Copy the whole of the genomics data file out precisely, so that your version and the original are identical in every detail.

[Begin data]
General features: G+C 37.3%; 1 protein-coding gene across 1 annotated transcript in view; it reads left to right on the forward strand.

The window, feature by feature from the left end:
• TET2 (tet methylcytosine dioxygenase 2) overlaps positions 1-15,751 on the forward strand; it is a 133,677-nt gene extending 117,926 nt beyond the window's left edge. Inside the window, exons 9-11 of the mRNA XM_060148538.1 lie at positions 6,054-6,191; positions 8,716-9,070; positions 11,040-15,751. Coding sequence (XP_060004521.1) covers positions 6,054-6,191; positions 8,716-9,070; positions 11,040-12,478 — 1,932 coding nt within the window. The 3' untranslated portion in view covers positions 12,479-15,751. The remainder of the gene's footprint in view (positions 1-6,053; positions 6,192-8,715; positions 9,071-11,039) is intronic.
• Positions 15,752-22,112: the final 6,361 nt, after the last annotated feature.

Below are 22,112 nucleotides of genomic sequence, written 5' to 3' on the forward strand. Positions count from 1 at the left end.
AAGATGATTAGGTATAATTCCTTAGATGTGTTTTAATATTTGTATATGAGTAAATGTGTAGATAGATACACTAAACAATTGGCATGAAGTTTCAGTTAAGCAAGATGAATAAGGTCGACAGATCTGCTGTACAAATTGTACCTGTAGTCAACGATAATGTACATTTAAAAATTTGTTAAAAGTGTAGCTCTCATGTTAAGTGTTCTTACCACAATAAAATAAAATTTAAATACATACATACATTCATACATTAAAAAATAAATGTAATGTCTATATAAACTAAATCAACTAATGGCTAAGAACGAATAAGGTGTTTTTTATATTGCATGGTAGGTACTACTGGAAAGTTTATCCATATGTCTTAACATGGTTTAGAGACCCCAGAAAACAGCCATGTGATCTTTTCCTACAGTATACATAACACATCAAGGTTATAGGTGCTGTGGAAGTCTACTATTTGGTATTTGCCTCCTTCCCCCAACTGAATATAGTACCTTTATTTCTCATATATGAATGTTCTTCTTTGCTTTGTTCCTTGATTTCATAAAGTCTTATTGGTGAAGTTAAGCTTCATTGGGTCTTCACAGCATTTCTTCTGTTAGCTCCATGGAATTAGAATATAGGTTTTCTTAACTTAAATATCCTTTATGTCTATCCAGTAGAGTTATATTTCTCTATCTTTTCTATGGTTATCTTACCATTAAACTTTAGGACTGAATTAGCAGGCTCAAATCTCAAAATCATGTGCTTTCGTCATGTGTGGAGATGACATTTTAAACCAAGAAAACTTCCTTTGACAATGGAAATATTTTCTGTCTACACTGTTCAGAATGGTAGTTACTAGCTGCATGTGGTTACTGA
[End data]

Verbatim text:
General features: G+C 37.3%; 1 protein-coding gene across 1 annotated transcript in view; it reads left to right on the forward strand.

The window, feature by feature from the left end:
• TET2 (tet methylcytosine dioxygenase 2) overlaps positions 1-15,751 on the forward strand; it is a 133,677-nt gene extending 117,926 nt beyond the window's left edge. Inside the window, exons 9-11 of the mRNA XM_060148538.1 lie at positions 6,054-6,191; positions 8,716-9,070; positions 11,040-15,751. Coding sequence (XP_060004521.1) covers positions 6,054-6,191; positions 8,716-9,070; positions 11,040-12,478 — 1,932 coding nt within the window. The 3' untranslated portion in view covers positions 12,479-15,751. The remainder of the gene's footprint in view (positions 1-6,053; positions 6,192-8,715; positions 9,071-11,039) is intronic.
• Positions 15,752-22,112: the final 6,361 nt, after the last annotated feature.

Below are 22,112 nucleotides of genomic sequence, written 5' to 3' on the forward strand. Positions count from 1 at the left end.
AAGATGATTAGGTATAATTCCTTAGATGTGTTTTAATATTTGTATATGAGTAAATGTGTAGATAGATACACTAAACAATTGGCATGAAGTTTCAGTTAAGCAAGATGAATAAGGTCGACAGATCTGCTGTACAAATTGTACCTGTAGTCAACGATAATGTACATTTAAAAATTTGTTAAAAGTGTAGCTCTCATGTTAAGTGTTCTTACCACAATAAAATAAAATTTAAATACATACATACATTCATACATTAAAAAATAAATGTAATGTCTATATAAACTAAATCAACTAATGGCTAAGAACGAATAAGGTGTTTTTTATATTGCATGGTAGGTACTACTGGAAAGTTTATCCATATGTCTTAACATGGTTTAGAGACCCCAGAAAACAGCCATGTGATCTTTTCCTACAGTATACATAACACATCAAGGTTATAGGTGCTGTGGAAGTCTACTATTTGGTATTTGCCTCCTTCCCCCAACTGAATATAGTACCTTTATTTCTCATATATGAATGTTCTTCTTTGCTTTGTTCCTTGATTTCATAAAGTCTTATTGGTGAAGTTAAGCTTCATTGGGTCTTCACAGCATTTCTTCTGTTAGCTCCATGGAATTAGAATATAGGTTTTCTTAACTTAAATATCCTTTATGTCTATCCAGTAGAGTTATATTTCTCTATCTTTTCTATGGTTATCTTACCATTAAACTTTAGGACTGAATTAGCAGGCTCAAATCTCAAAATCATGTGCTTTCGTCATGTGTGGAGATGACATTTTAAACCAAGAAAACTTCCTTTGACAATGGAAATATTTTCTGTCTACACTGTTCAGAATGGTAGTTACTAGCTGCATGTGGTTACTGA